|The watchtower on its hill with the gateway in the background|
|A wagon train approaches the gateway|
The fortification gate was designed to represent a simple wooden wall with rampart behind and earth bank in front. Its centre would be a large double door and for aesthetic appeal this would be set between two pillars looking like they were made of stone blocks.
I started by cutting a base from 3mm MDF about 1ft long and shaped so as to fit neatly across a table corner. I used kebab sticks to make the wooden wall at cut these to length, with some shorter ones going across the top of the gateway and a few more smaller ones each side of the front of the entrance, effectively put there to hold the earth bank in place. Each stick was roughly sharpened at the top with a modelling knife. I used two offcuts of wood, about 1cm square in cross section for the stone pillars and glued these in place, then glued the cut kebab sticks and set the whole aside to dry. Later, I attached another wood offcut to the rear of the wall to form the foundation for the rampart so a few figures could be placed here to defend the fortification.
When this was thoroughly dried I used a lot of filler (mix of PVA, water, Polyfilla and builder's sand to create the earth bank and fill in the gap beneath the rampart. In hindsight paper mache or polystyrene to build this up first might have made more sense and would certainly have made the finished piece lighter!
The door was made in the same way as doors for the Saga terrain, by sticking strips of cardboard onto a piece of card and cutting to size when done. I made four doors in this way, two for each side of the gateway.
I used Milliput to texture the pillars and imprinted this with the shapes of stone blocks using the tip of a small screwdriver.
Finally I textured the top of the rampart with PVA and chinchilla dust, and the base itself as normal for my 28mm figures, using filler/PVA/sand mix and topping with a sprinkling of chinchilla dust.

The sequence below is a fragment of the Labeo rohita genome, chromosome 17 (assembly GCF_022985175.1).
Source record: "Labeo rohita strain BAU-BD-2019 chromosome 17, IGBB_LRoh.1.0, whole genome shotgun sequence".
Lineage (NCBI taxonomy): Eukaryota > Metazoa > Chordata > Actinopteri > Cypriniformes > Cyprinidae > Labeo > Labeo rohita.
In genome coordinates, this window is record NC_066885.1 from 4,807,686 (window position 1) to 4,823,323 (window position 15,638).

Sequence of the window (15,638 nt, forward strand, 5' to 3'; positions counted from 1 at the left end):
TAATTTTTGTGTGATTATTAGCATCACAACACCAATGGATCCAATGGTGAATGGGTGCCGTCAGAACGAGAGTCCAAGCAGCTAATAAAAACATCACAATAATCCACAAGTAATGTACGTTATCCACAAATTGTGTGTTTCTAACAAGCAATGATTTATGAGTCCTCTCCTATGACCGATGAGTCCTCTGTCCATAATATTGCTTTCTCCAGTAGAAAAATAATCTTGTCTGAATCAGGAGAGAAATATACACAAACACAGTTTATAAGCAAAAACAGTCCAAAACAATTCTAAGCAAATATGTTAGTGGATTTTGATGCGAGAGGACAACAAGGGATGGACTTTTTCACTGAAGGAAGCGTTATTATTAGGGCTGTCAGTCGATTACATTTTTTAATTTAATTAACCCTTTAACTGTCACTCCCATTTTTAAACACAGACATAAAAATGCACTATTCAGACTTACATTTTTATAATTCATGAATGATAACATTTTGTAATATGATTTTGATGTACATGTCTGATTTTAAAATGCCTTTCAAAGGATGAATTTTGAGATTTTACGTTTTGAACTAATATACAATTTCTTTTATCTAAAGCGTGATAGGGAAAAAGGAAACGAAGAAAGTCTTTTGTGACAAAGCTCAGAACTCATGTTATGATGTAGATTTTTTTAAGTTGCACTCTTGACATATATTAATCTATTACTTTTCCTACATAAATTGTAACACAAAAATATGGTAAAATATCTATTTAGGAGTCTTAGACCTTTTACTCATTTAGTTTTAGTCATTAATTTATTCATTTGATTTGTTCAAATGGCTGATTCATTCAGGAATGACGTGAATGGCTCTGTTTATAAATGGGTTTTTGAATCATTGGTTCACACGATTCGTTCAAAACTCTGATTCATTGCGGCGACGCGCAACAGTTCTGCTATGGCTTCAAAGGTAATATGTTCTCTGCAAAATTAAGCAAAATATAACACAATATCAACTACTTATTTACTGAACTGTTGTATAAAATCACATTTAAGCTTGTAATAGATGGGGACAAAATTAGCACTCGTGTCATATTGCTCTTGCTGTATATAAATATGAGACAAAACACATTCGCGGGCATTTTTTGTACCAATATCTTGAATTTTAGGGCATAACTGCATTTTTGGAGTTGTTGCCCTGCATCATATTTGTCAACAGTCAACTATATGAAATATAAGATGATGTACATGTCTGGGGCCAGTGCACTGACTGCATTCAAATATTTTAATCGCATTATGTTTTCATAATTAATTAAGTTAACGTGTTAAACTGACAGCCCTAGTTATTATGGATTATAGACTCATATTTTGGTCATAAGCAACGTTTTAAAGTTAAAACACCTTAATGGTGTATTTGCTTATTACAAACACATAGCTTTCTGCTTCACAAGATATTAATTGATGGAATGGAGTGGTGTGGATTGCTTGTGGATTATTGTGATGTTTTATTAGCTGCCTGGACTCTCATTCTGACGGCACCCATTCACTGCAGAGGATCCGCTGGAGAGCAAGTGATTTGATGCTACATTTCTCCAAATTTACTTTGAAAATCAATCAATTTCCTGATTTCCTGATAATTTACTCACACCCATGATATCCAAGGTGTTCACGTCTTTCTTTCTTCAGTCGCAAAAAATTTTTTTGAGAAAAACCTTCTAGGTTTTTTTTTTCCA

When completely dry, I painted wood using a dark brown and stone in medium grey, and the top of the rampart a light sand. The earth bank and base were painted as normal for my figure bases, using Crown Cappuccino highlighted with a dry brush of Crown Brown Sugar. Finally, the whole finished piece was very lightly dry brushed with Crown Biscuit.
Once painting was completed I used some flock in patches on the earth bank to finish.
|The watchtower, used without the hill|
To give the option of the tower being sited on higher ground, I made a separate hill piece that the watchtower could be used with if desired.
I cut a rectangular base from 3mm MDF for the watchtower, allowing some space on this for the scaffold that would reach the door. I cut a second piece about the same size as this for the top of the hill (see below) and a larger base for the hill itself, as well as a square piece of MDF to use as the base of the building's roof (cut very precisely to size - see below).
I first made the hill on which the watchtower could stand. I took the MDF piece that would be the hill top and glued this on a couple of blocks of polystyrene in the centre of the larger hill base. When this had dried, I built the basic shape of the hill around this using paper mache. Once I was happy with this I textured the hill with PVA/filler/sand mix, ensuring the top of the hill was reasonably smooth, with a few large stones set around the hill for aesthetic appeal. I tried to made a sort of obvious path up the hill to where the watchtower entrance would be. Once constructed, I painted the hill in Crown Cappuccino highlighted with Crown Brown Sugar. This was finished with some patchy areas of flock.